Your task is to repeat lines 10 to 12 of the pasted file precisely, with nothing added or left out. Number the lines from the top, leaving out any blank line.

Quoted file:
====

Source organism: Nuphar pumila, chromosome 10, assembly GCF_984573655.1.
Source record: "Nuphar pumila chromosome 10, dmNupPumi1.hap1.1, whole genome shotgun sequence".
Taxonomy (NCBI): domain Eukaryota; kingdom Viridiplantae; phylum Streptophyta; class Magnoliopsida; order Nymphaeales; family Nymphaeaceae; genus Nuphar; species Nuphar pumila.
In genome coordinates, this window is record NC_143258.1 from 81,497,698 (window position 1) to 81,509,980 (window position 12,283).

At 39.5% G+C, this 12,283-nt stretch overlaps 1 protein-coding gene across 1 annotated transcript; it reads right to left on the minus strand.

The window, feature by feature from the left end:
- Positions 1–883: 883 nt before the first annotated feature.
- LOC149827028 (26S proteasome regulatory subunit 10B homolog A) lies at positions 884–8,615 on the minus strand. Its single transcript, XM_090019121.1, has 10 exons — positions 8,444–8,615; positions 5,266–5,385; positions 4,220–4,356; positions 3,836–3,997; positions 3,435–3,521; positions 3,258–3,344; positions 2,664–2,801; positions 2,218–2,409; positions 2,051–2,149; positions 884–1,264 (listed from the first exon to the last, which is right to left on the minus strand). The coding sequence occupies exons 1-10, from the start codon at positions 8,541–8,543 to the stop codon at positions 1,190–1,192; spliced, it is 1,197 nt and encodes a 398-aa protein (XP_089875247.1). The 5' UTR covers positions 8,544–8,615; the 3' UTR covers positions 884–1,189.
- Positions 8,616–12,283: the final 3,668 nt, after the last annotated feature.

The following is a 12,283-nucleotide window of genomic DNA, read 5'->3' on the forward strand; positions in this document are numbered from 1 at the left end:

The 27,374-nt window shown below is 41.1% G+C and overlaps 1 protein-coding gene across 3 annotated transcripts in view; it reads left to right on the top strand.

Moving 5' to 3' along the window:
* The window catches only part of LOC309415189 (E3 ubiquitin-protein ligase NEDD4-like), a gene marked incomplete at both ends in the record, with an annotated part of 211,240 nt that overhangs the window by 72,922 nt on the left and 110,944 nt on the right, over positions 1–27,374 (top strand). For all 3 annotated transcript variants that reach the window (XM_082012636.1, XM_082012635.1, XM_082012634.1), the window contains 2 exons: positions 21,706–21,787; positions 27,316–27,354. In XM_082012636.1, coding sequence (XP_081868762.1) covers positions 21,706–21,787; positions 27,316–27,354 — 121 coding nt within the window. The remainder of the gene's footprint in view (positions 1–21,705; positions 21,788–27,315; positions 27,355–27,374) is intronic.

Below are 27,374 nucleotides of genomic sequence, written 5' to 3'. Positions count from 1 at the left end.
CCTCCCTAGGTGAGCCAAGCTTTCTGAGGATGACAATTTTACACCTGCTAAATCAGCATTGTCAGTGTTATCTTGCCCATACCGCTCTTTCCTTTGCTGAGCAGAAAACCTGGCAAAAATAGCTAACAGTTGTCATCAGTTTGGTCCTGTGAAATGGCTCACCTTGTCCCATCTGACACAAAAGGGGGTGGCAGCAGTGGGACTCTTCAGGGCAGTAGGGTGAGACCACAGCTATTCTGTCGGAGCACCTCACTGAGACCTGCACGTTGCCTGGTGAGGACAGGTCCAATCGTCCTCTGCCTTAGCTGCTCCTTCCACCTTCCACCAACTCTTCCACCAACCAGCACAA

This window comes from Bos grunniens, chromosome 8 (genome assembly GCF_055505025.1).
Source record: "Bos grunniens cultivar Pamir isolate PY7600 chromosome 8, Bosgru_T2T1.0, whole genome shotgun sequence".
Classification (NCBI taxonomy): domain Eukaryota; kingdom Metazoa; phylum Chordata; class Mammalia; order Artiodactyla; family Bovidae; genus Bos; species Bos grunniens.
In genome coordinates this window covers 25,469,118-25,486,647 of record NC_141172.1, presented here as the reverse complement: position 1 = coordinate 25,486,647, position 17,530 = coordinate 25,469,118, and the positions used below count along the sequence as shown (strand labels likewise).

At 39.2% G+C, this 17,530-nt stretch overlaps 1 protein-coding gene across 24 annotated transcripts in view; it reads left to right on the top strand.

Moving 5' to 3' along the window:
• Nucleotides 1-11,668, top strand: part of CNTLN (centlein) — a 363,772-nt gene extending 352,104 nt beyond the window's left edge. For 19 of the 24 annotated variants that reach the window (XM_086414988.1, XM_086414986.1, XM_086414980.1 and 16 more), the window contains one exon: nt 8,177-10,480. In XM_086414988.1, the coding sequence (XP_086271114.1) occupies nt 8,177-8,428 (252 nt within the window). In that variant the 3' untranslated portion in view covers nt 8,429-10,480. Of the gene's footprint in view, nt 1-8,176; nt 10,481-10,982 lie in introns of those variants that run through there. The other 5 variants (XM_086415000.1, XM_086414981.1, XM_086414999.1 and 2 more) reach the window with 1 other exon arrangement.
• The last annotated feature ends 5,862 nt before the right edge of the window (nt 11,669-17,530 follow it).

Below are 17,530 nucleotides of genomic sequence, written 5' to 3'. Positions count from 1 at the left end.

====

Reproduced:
The following is a 12,283-nucleotide window of genomic DNA, read 5'->3' on the forward strand; positions in this document are numbered from 1 at the left end:

The 27,374-nt window shown below is 41.1% G+C and overlaps 1 protein-coding gene across 3 annotated transcripts in view; it reads left to right on the top strand.

Moving 5' to 3' along the window: